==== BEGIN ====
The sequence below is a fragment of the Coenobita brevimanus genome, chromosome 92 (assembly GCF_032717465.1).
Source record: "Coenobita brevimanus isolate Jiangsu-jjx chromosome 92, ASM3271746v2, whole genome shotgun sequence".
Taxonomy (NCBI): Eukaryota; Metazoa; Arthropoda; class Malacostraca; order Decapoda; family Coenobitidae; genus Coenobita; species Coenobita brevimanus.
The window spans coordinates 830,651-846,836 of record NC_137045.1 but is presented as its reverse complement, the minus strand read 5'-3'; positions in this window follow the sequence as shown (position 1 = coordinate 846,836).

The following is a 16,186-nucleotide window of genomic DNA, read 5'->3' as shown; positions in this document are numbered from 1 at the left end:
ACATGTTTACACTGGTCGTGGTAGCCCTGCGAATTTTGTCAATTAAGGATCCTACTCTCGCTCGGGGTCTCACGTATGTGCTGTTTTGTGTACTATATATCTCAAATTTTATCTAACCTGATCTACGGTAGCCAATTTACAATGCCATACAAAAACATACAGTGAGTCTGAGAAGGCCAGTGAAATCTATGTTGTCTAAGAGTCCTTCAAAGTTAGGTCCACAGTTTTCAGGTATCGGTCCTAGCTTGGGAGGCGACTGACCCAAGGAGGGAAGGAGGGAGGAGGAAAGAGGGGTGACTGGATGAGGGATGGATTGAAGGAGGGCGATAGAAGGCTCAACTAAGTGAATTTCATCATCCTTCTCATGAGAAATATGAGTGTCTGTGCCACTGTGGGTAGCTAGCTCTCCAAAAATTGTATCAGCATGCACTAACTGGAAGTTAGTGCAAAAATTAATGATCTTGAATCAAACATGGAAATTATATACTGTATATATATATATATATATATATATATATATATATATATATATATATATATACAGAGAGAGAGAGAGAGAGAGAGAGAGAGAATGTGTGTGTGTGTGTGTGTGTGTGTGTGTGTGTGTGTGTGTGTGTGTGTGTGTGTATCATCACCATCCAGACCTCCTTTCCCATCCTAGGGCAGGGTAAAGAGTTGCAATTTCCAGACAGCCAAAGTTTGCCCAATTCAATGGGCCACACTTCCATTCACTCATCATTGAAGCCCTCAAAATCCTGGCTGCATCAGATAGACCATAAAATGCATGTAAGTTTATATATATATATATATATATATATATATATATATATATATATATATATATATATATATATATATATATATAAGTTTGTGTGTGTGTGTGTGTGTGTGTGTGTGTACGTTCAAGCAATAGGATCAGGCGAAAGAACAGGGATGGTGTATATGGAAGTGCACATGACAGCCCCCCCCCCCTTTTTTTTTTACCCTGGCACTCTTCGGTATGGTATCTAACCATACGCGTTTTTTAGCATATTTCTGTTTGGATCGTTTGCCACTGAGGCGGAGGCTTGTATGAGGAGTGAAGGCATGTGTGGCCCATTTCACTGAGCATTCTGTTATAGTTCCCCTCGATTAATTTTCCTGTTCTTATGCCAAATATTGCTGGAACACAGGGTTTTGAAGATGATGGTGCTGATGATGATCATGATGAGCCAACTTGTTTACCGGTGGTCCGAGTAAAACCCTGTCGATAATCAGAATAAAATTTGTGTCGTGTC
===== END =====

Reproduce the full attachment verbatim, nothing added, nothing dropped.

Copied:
The sequence below is a fragment of the Coenobita brevimanus genome, chromosome 92 (assembly GCF_032717465.1).
Source record: "Coenobita brevimanus isolate Jiangsu-jjx chromosome 92, ASM3271746v2, whole genome shotgun sequence".
Taxonomy (NCBI): Eukaryota; Metazoa; Arthropoda; class Malacostraca; order Decapoda; family Coenobitidae; genus Coenobita; species Coenobita brevimanus.
The window spans coordinates 830,651-846,836 of record NC_137045.1 but is presented as its reverse complement, the minus strand read 5'-3'; positions in this window follow the sequence as shown (position 1 = coordinate 846,836).

The following is a 16,186-nucleotide window of genomic DNA, read 5'->3' as shown; positions in this document are numbered from 1 at the left end:
ACATGTTTACACTGGTCGTGGTAGCCCTGCGAATTTTGTCAATTAAGGATCCTACTCTCGCTCGGGGTCTCACGTATGTGCTGTTTTGTGTACTATATATCTCAAATTTTATCTAACCTGATCTACGGTAGCCAATTTACAATGCCATACAAAAACATACAGTGAGTCTGAGAAGGCCAGTGAAATCTATGTTGTCTAAGAGTCCTTCAAAGTTAGGTCCACAGTTTTCAGGTATCGGTCCTAGCTTGGGAGGCGACTGACCCAAGGAGGGAAGGAGGGAGGAGGAAAGAGGGGTGACTGGATGAGGGATGGATTGAAGGAGGGCGATAGAAGGCTCAACTAAGTGAATTTCATCATCCTTCTCATGAGAAATATGAGTGTCTGTGCCACTGTGGGTAGCTAGCTCTCCAAAAATTGTATCAGCATGCACTAACTGGAAGTTAGTGCAAAAATTAATGATCTTGAATCAAACATGGAAATTATATACTGTATATATATATATATATATATATATATATATATATATATATATATATATATACAGAGAGAGAGAGAGAGAGAGAGAGAGAGAATGTGTGTGTGTGTGTGTGTGTGTGTGTGTGTGTGTGTGTGTGTGTGTGTGTGTGTATCATCACCATCCAGACCTCCTTTCCCATCCTAGGGCAGGGTAAAGAGTTGCAATTTCCAGACAGCCAAAGTTTGCCCAATTCAATGGGCCACACTTCCATTCACTCATCATTGAAGCCCTCAAAATCCTGGCTGCATCAGATAGACCATAAAATGCATGTAAGTTTATATATATATATATATATATATATATATATATATATATATATATATATATATATATATATATATATATATAAGTTTGTGTGTGTGTGTGTGTGTGTGTGTGTGTACGTTCAAGCAATAGGATCAGGCGAAAGAACAGGGATGGTGTATATGGAAGTGCACATGACAGCCCCCCCCCCCTTTTTTTTTTACCCTGGCACTCTTCGGTATGGTATCTAACCATACGCGTTTTTTAGCATATTTCTGTTTGGATCGTTTGCCACTGAGGCGGAGGCTTGTATGAGGAGTGAAGGCATGTGTGGCCCATTTCACTGAGCATTCTGTTATAGTTCCCCTCGATTAATTTTCCTGTTCTTATGCCAAATATTGCTGGAACACAGGGTTTTGAAGATGATGGTGCTGATGATGATCATGATGAGCCAACTTGTTTACCGGTGGTCCGAGTAAAACCCTGTCGATAATCAGAATAAAATTTGTGTCGTGTC